Full 2010 Mitsubishi Eclipse Spyder Review
What's New for 2010
The 2010 Mitsubishi Eclipse Spyder is no longer offered with a manual transmission and the GT Premium package content is now included as standard GT equipment, along with a corresponding price jump. New features include Bluetooth, a rearview camera, auxiliary audio input jacks and standard stability control.
There's something about open-air motoring that adds a whole new dimension of coolness to an otherwise typical drive. It's liberating to feel the sun envelop you, the wind tussle your hair and the bright blue sky serve as your headliner.
To fulfill this desire to partake in the great outdoors, convertibles run the gamut from cute to coarse, sedate to manic and fun-loving to formidable. The 2010 Mitsubishi Eclipse Spyder tends to straddle these lines. Its unusual rounded styling is not as gimmicky as a Mini Cooper or New Beetle, while its low-slung stance and front fascia seem to aspire to the aggression of its performance-centric Lancer Evolution stablemate. Behind the wheel, the Eclipse Spyder is mildly sporty -- not as lazy as a VW Eos, but not as nimble as a Miata.
The Spyder seems to fit its midpack status quite well, but 2010 seems to be the year of give and take for the Eclipse. Additions to the lineup, like Bluetooth, a rearview camera and an auxiliary audio jack help to even the playing field a bit, but some of the feature changes may be a turn-off for buyers. Manual transmissions are no longer available for the Spyder, and neither is a moderately priced V6 model. Most options from last year have now become standard equipment on the GT, kicking the price tag up by more than $3,000. One thing that has not changed, unfortunately, is the miniscule backseat that even children will probably find uncomfortable.
At the end of the sun-drenched day, your conclusions regarding the 2010 Mitsubishi Eclipse Spyder will likely be driven by what you want. The Eclipse is moderately priced and equipped, rides comfortably with a hint of performance and is cool without looking odd. This middle-of-the-road approach isn't unique to the Eclipse -- a Chrysler Sebring or Volkswagen Eos can provide more comfort and a usable backseat, for instance, while a Ford Mustang, Mazda Miata or Mini Cooper would be better at quickening your pulse. For all-around capabilities though, the 2010 Mitsubishi Eclipse Spyder is still worth a serious look.
Body Styles, Trim Levels, and Options
The 2010 Mitsubishi Eclipse Spyder is a four-seat convertible available in GS and GT trim levels. Standard equipment on the GS includes 17-inch alloy wheels, a power cloth soft top, foglights, keyless entry, air-conditioning, Bluetooth and a rearview camera. Also standard is a nine-speaker Rockford Fosgate stereo with a subwoofer, an in-dash six-CD changer and an auxiliary audio jack.
GT option packages from previous years have been eliminated, with all of those features now included as standard equipment in the GT. The new "everything-but-the-kitchen-sink" GT augments the GS's features list with a V6 engine, 18-inch alloy wheels, larger rear brakes, xenon headlamps, leather upholstery, heated side mirrors and front seats, a six-way power driver seat, automatic climate control, a removable mesh wind deflector, aluminum scuff plates and pedals, an outside temperature display and a compass.
Powertrains and Performance
The base Mitsubishi Eclipse Spyder GS features a 2.4-liter four-cylinder engine that produces 162 horsepower and 162 pound-feet of torque. The EPA estimates that fuel economy for this engine stands at 19 mpg city/26 mpg highway and 22 mpg in combined driving. The Spyder GT receives a powerful 3.8-liter V6 that makes 265 hp and 262 lb-ft of torque and turns in a slightly lower 16 mpg city/24 highway and 19 combined. Manual transmissions are no longer offered on Eclipse Spyders. As such, the GS receives a four-speed automatic gearbox, while the GT gets a five-speed automatic.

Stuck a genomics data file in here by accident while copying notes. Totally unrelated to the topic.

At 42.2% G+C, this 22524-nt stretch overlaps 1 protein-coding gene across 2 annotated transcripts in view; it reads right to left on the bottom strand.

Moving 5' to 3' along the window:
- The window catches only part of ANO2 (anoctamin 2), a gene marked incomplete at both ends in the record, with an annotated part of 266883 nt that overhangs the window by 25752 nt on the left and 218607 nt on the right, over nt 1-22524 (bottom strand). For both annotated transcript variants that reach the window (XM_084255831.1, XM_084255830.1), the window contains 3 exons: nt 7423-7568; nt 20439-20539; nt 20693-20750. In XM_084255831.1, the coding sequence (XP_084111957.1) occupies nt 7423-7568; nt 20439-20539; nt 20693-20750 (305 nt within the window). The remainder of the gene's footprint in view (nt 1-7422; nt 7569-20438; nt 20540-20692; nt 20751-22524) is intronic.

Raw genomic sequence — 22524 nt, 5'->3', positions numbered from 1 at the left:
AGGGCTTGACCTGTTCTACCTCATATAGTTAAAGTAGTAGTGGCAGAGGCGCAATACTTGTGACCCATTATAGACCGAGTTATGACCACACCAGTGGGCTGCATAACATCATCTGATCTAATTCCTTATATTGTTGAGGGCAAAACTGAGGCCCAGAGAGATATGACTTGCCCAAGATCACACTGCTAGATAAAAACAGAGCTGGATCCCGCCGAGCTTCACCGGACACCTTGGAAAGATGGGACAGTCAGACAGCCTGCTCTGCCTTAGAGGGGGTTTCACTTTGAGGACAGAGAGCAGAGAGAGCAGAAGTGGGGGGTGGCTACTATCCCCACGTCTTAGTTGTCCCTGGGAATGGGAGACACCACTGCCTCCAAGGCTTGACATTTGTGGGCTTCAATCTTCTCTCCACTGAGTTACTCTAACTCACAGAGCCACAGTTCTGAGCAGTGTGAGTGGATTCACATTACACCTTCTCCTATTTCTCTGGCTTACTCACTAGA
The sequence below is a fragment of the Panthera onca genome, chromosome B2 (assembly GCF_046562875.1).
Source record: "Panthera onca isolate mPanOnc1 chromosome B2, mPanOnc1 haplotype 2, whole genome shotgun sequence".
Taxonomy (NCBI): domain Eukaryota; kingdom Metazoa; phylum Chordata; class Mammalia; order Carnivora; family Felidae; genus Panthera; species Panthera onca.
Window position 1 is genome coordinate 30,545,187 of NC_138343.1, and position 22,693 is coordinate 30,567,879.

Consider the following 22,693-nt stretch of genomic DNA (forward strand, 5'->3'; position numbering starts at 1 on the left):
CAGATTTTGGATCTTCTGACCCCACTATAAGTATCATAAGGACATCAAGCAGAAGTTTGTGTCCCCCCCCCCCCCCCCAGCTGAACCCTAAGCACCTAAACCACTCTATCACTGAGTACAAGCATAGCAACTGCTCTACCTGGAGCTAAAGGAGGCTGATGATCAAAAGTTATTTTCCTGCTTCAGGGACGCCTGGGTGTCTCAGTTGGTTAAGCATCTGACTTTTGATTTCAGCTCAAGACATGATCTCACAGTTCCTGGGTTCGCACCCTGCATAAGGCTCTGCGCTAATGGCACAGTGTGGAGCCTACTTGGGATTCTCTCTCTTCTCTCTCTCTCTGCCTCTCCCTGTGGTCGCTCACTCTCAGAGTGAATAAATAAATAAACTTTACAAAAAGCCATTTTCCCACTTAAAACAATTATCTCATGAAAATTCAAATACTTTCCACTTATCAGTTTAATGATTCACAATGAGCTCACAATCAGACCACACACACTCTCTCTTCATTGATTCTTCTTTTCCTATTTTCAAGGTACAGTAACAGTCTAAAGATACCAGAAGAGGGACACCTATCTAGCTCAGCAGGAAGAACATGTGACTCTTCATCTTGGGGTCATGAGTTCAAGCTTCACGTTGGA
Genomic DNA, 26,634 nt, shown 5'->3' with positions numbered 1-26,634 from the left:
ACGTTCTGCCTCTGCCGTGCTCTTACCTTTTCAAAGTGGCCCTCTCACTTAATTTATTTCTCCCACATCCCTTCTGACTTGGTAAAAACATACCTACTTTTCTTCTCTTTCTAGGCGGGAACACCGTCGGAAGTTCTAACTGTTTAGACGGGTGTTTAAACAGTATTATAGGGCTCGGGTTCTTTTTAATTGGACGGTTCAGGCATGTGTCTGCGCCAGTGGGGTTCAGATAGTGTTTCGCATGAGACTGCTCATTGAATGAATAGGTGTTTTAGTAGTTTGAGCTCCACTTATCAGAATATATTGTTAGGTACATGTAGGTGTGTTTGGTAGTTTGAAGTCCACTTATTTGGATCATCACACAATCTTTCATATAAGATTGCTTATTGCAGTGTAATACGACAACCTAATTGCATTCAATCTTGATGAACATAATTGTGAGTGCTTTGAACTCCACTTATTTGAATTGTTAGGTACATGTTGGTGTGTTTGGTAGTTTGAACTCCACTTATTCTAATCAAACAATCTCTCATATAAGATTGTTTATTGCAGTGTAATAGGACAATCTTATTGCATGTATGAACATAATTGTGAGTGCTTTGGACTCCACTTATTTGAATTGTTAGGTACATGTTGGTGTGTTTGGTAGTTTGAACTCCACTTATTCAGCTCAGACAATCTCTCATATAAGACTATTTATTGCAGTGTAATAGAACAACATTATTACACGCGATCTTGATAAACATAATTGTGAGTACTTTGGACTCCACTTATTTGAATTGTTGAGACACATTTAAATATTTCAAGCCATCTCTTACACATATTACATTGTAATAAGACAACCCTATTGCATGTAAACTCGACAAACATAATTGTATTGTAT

The 2010 Mitsubishi Eclipse Spyder comes standard with antilock disc brakes and front seat side airbags (with head and torso coverage) as well as traction control and stability control. The Insurance Institute for Highway Safety gave the Eclipse Spyder its highest rating of "Good" in both frontal-offset and side-impact crash tests.
Interior Design and Special Features
The Eclipse Spyder's cockpit has an attractive flowing dash, simple controls and generally high-quality materials, although there are some cheap bits here and there. The available two-tone color schemes are an attractive touch, but some color combinations may look a bit odd. Front seat comfort is above average for this type of vehicle, but the upright two-person rear seat is so small that it should be considered as little more than a package shelf with seatbelts.
The Spyder's three-layer convertible cloth top folds away with a minimum of fuss. Release the header latches, hit a button and the top stows itself under the solid tonneau cover in 19 seconds. Unfortunately, top-up rear visibility is hampered due to the small rear window, and trunk space measures only 5.2 cubic feet.
Despite its sporty appearance, the 2010 Mitsubishi Eclipse Spyder provides a comfortable and supple ride. Handling is decent for a heavy front-wheel-drive convertible, but it's a far cry from a true sports car. The V6 imparts a more sporting impression thanks to its additional power and racier exhaust note. Even so, the Eclipse Spyder seems much more at home cruising the beaches and boulevards than it does carving up canyon roads. In everyday driving, some chassis flex is noticeable and the turning circle is a bit large, but neither of these drawbacks spoils an otherwise enjoyable ride. We would, however, steer clear of the four-cylinder engine, which struggles against the Eclipse's heavy curb weight.